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The assassination of Robert F. Kennedy

Published:
June 5, 1968: Presidential candidate Robert F. Kennedy lies on the floor at the Ambassador Hotel in Los Angeles moments after he was shot in the head. He had just finished his victory speech upon winning the California primary.

Times photographer Boris Yaro was standing 3 feet from Kennedy when the shooting began. “The gunman started firing at point-blank range. Sen. Kennedy didn't have a chance," Yaro recounted in a June 6, 1968, story for The Times.

The Democratic senator, 42, was alive for more than 24 hours and was declared dead on the morning of June 6. The shooter was later identified as Sirhan B. Sirhan, who was found guilty of Kennedy's assassination on April 17, 1969. His motives remain a mystery and controversy to this day. Additional photos are in this gallery.

Boris Yaro wrote this report for From the Archives.

I had gone to the Ambassador Hotel on my own with the idea of making a photo of Bobby Kennedy for my wall. The idea went further than I had expected.

When the shooting started I thought someone was tossing firecrackers because I was being hit in the face with debris. I grew up playing with fireworks, and this was not an unusual thing to happen.

Then the crowd parted, and I watched in horror as Sirhan emptied his revolver at Robert Kennedy. I had my camera at chest level, but I didn't make a photo during the shooting. It was dark, and I think I was afraid.

When the shooting stopped there was a pregnant pause, and then two men, one in a tuxedo, grabbed Sirhan and forced him face down on a metal countertop and shook his revolver loose.

Sirhan kept trying to reach the revolver, and I was afraid he might get it, so I stuck my hand in under the guys holding him and picked up the gun.

I turned away from the scuffle and was thinking, “It's warm. The gun is warm," and all of a sudden it was taken from me. I didn't see who grabbed it, but I saw the back end of a sport coat and figured it might be a cop.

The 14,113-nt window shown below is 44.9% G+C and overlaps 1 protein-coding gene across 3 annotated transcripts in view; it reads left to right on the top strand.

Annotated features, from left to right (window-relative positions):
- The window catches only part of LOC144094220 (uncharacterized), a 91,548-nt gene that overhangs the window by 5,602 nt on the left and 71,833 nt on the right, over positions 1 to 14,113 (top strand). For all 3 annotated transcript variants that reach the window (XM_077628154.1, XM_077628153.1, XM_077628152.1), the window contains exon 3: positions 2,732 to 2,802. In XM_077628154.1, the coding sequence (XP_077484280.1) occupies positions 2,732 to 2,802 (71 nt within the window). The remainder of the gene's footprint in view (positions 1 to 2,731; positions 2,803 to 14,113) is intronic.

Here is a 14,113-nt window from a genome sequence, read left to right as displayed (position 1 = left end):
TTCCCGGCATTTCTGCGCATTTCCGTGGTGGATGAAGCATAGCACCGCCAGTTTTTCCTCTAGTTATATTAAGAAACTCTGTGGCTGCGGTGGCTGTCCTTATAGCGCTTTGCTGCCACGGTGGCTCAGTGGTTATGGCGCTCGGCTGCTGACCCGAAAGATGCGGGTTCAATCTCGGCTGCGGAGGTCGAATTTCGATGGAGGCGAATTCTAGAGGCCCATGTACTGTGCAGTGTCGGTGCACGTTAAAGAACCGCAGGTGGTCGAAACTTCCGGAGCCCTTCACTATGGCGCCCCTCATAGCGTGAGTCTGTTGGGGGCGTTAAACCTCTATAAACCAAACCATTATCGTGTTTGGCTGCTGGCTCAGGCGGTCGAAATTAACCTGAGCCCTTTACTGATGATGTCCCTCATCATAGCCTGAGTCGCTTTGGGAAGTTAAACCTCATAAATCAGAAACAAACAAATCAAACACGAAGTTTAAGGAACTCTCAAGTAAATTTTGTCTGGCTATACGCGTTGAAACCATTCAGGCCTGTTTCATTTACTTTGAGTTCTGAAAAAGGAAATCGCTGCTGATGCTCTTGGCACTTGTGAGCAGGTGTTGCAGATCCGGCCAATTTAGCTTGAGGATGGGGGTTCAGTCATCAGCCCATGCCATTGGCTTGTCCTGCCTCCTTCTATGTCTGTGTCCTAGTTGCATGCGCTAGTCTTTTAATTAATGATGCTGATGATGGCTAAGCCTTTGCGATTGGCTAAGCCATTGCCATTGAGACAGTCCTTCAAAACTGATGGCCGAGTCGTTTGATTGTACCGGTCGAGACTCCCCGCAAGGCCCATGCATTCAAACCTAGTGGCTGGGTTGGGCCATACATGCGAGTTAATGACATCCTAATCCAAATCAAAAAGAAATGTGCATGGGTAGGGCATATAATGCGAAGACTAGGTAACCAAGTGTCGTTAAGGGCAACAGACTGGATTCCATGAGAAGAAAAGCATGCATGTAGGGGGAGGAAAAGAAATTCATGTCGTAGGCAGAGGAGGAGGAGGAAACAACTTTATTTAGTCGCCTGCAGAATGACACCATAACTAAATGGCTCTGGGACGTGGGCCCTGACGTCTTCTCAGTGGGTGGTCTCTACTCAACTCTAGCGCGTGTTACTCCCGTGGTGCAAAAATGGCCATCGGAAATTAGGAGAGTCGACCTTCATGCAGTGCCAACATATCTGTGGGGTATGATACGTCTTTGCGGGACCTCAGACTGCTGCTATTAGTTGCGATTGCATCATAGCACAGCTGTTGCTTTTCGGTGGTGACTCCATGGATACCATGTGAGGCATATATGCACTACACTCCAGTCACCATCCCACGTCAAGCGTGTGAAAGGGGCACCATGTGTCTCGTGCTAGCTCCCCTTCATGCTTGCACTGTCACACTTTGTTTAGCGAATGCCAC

When I turned back to the scene, RFK was slowly sinking to the floor, and I realized I had better make pictures. I used my Nikon FTn and a 28mm lens.

When I covered the RFK shooting, I owned the camera and two lenses, one of which was a 50mm 1.8 lens that I left in the car. I didn't bring a flash with me, since I wasn't on assignment and wanted to make only natural light photographs.

The pantry area was dimly lit, and I recall thinking that I should go get my flash unit, but I didn't.

I did use Kodak Tri-X film. It was the film of choice by most press photographers, and I felt comfortable with it in badly lit situations. When things quieted down a bit, I aimed my camera and at the same time a television photographer turned on his very bright light, which made it possible for me to make photographs.

The FTn meter was not working, so I had to make my exposures by guesstimate. I ended up making the photographs at 1/30 of a second and the lens set wide open at F 2.8 (this was the maximum aperture).

There still was some pandemonium, and at one point, when I tried to make pictures, a woman grabbed hold of my coat sleeve and began yelling, “Don't take pictures. Don't take pictures. I'm a photographer, and I'm not taking pictures."

My response was, “Dammit, lady, this is history." I pulled my coat sleeve loose from her grasp but lost some visual space because people began crowding around the fallen Kennedy.

I moved in to make a “sure" shot (one that I knew would show his face). I made a total of six shots in that mess, and then the alarm went off in my head.

Earlier I had talked with another Times photographer, Steve Fontanini, who had mentioned the paper was “holding" deadline waiting for art.

I knew I had to get out of the Ambassador Hotel and get down to the office. As I ran into the city room, I shouted at Bill Thomas, the city editor at the time, that “my fingerprints are all over that gun." Thomas yelled back, “Knock it off," and I continued into the photo lab.

William S. “Bill" Murphy was waiting, and I handed him the film. I told him the lighting was terrible and maybe to double the development time.

Murphy, a veteran photographer, processed the film “by safelight." (The film is checked during development by using a dim green safelight. This is also known as development by inspection.)

It did the job, and we had printable images, albeit somewhat contrasty.

I was told to talk with one of our rewrite men and unload whatever I could remember. I did so, but omitted the gun retrieval because I felt Thomas didn't want the paper directly involved.

When I had finished with the rewrite man I went back to the photo lab as Murphy was coming out. He said the pictures were fine. I took a quick look at the photos and the whole incident began to take over my feelings.

I went back into my darkroom.

And I wept.


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